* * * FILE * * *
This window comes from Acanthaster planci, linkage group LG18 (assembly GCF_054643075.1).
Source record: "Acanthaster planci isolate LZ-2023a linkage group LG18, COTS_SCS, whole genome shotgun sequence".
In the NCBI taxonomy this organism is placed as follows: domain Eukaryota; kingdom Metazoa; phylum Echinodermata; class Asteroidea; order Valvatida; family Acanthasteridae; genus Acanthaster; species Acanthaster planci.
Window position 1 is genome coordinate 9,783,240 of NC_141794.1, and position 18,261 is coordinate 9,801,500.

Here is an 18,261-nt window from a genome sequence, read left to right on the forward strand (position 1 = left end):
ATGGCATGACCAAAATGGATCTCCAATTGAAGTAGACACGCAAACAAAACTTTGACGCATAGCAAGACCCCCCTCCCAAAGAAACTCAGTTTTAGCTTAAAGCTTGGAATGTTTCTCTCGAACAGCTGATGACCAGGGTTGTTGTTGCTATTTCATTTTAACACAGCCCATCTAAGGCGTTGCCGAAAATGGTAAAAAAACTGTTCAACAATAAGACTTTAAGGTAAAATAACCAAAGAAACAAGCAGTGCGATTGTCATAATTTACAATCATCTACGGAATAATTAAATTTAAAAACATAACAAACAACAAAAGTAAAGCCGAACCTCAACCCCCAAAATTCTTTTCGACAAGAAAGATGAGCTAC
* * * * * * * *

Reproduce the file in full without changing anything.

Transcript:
This window comes from Acanthaster planci, linkage group LG18 (assembly GCF_054643075.1).
Source record: "Acanthaster planci isolate LZ-2023a linkage group LG18, COTS_SCS, whole genome shotgun sequence".
In the NCBI taxonomy this organism is placed as follows: domain Eukaryota; kingdom Metazoa; phylum Echinodermata; class Asteroidea; order Valvatida; family Acanthasteridae; genus Acanthaster; species Acanthaster planci.
Window position 1 is genome coordinate 9,783,240 of NC_141794.1, and position 18,261 is coordinate 9,801,500.

Here is an 18,261-nt window from a genome sequence, read left to right on the forward strand (position 1 = left end):
ATGGCATGACCAAAATGGATCTCCAATTGAAGTAGACACGCAAACAAAACTTTGACGCATAGCAAGACCCCCCTCCCAAAGAAACTCAGTTTTAGCTTAAAGCTTGGAATGTTTCTCTCGAACAGCTGATGACCAGGGTTGTTGTTGCTATTTCATTTTAACACAGCCCATCTAAGGCGTTGCCGAAAATGGTAAAAAAACTGTTCAACAATAAGACTTTAAGGTAAAATAACCAAAGAAACAAGCAGTGCGATTGTCATAATTTACAATCATCTACGGAATAATTAAATTTAAAAACATAACAAACAACAAAAGTAAAGCCGAACCTCAACCCCCAAAATTCTTTTCGACAAGAAAGATGAGCTAC